Two necessary questions in this study are, “Just how many seminarians were gay, and how common was sexual activity between them?” To a great extent, these questions can only be discussed, not quantified. Some studies indicate that between 10% and 50% of U.S. Catholic priests are gay (Nugent, 1989). Wolf (1989) found that gay priests were more likely to be more sexually active after ordination than before ordination. Wolf also found that gay priests who were ordained in 1960 or before estimated on average that 50.9% of seminarians were gay when they were in seminary, while those ordained from 1981 to 1984 estimated that 70.5% of seminarians were gay when they were in seminary. Sipe (1990) found that the percentage of clergy reporting homosexual behavior or identity increased from around 20% in the 1960’s to around half by the mid-1980’s (also Jordan, 2000). Thomas (2000) argues that the rate of AIDS infection among U.S. Catholic priests is at least four times the national average, and she argues that this is due to a large percentage of priests being gay. Fr. Allen said he was certain that 10-12% of his class was gay, but believed the real percentage was probably higher. Fr. Bob believed that 50% of his class was gay, and thought this was true in all classes at the seminary in the 1980’s.
Fr. Allen didn’t think any sex was going on in seminary in the 1950’s although “PF’s” were common. “Fr. Paul” (1989) wrote that sex in the 1950’s seminary was “unheard of,” but he had a “PF.” Fr. Bob thought 50% (all the gay seminarians) had a gay relationship some time in seminary that was always sexual. He also thought 50% had a relationship with a woman. He believed there was some overlap; some had relationships with both men and women while in seminary. Fr. Bob distinguished between “healthy” and “unhealthy” relationships. Unhealthy relationships were those so secret that they became only sexual; students would meet in a room for sex but not speak to each other all day because they were afraid of others becoming suspicious. He was involved with another seminarian for three to four years. The relationship began when he was an undergraduate and ended in graduate theology school. He also had some shorter relationships with other seminarians while he was in the Saint Louis Seminary System. Fr. Allen began cruising parks and bathhouses in St. Louis after ordination in the 1960’s. He also met other priests there. Fr. Bob chose celibacy after ordination.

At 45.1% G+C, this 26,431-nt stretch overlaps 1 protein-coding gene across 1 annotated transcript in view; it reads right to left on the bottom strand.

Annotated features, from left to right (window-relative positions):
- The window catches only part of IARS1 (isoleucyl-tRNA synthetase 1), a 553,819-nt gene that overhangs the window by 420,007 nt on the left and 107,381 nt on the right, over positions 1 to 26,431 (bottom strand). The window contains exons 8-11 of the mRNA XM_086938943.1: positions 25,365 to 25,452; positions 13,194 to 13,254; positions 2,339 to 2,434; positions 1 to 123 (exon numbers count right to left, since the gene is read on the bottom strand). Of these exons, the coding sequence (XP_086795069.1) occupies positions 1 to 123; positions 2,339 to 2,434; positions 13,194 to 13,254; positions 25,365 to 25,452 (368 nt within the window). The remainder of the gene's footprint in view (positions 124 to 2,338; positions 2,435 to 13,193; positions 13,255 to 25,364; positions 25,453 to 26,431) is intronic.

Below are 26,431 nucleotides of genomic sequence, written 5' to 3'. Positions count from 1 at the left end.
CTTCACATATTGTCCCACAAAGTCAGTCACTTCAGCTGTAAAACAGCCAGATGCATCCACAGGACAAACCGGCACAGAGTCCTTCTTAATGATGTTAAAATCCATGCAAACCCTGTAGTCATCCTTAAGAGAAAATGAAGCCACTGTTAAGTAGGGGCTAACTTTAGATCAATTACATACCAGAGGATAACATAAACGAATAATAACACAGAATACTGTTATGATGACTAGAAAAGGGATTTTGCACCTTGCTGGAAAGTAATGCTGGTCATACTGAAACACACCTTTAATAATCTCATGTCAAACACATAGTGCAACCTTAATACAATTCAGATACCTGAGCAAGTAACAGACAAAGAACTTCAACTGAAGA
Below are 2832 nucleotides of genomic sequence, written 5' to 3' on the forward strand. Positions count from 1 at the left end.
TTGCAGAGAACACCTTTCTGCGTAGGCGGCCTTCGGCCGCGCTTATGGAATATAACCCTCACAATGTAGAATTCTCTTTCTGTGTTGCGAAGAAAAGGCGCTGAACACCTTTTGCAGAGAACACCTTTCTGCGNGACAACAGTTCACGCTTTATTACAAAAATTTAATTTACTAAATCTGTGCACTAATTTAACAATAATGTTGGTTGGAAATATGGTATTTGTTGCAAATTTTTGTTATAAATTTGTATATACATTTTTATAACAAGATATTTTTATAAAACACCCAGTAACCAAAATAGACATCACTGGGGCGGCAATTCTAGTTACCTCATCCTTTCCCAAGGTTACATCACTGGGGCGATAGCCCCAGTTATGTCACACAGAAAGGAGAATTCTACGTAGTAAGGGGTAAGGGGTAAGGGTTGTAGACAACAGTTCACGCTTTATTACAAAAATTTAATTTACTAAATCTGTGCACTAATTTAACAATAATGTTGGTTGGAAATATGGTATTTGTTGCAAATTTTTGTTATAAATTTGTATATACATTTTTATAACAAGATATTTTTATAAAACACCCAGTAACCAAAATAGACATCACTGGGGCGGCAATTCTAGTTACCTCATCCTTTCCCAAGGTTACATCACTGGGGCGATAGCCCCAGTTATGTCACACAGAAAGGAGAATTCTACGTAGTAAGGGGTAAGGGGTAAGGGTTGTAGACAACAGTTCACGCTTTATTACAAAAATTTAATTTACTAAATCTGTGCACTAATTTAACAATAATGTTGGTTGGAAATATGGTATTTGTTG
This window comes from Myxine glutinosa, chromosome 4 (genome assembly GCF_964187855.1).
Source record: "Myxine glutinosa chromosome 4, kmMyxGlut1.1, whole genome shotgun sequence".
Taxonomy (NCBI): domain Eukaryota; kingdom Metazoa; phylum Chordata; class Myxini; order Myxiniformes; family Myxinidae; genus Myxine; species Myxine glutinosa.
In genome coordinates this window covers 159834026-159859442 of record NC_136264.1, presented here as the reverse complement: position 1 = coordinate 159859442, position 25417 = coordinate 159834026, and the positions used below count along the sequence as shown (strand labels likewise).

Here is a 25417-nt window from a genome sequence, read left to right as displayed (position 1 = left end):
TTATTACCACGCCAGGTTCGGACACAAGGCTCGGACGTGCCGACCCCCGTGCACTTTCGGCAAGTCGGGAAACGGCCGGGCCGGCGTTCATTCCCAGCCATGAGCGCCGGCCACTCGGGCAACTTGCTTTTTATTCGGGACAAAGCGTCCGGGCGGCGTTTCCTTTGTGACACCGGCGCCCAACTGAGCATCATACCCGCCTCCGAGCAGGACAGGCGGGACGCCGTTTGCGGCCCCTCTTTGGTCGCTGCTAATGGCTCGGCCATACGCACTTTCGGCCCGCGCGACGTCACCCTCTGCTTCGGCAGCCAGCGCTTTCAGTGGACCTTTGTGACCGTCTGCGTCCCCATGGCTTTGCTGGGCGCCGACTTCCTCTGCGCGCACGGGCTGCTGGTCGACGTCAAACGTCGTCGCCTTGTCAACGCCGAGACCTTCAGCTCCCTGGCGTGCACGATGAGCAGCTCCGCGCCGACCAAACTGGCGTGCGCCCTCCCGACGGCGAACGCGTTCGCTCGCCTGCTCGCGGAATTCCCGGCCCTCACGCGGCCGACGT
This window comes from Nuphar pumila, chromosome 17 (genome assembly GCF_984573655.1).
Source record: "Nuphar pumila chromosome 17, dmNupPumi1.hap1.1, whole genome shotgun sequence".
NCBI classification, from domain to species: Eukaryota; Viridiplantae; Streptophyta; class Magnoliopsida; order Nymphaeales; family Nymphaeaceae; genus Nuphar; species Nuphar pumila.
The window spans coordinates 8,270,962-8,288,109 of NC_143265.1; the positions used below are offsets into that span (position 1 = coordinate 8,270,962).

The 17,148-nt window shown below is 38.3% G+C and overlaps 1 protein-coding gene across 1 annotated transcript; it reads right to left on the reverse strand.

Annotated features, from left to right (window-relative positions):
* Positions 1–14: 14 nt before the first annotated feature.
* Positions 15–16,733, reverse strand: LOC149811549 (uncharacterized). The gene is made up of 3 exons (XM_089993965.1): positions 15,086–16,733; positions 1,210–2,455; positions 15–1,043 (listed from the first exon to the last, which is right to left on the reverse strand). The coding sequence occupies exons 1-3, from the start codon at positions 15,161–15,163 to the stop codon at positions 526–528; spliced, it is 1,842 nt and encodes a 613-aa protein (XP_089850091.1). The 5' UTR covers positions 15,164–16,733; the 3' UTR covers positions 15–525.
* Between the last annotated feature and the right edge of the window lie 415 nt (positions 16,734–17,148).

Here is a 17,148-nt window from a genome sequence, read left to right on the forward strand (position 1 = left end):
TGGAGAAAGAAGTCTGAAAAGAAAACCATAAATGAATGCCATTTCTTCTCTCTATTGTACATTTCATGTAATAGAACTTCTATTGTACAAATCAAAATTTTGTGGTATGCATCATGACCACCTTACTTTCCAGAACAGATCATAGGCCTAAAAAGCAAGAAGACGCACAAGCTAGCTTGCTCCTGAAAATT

“Patrick” from my other study believed that a very high percentage of students in his seminary high school were gay. He also believed that many straight students engaged in sex with other students while they were there. He claimed that over 30% of his class was gay, and that over 85% of his class had had sex with another seminarian while they were in school. At his school, students slept in large sleeping dormitories divided into cubicles with partitions. Older students were prefects for these. He said that the prefects were very tolerant of students having sex with each other, which was a very commonly known occurrence because the sound traveled through the partitions at night. “Dan” from my other study also reported frequent sexual activity between students, and even encounters between the priests who were faculty and the students. He told me that he had sexual encounters with over one third of the students in his class and the class behind him. His school did have one case of pedophilia involving one of the priest faculty and a student. Dan himself joined the order that ran the school, and he developed a sexual relationship in his college freshman year with the priest who had been his dormitory dean in high school.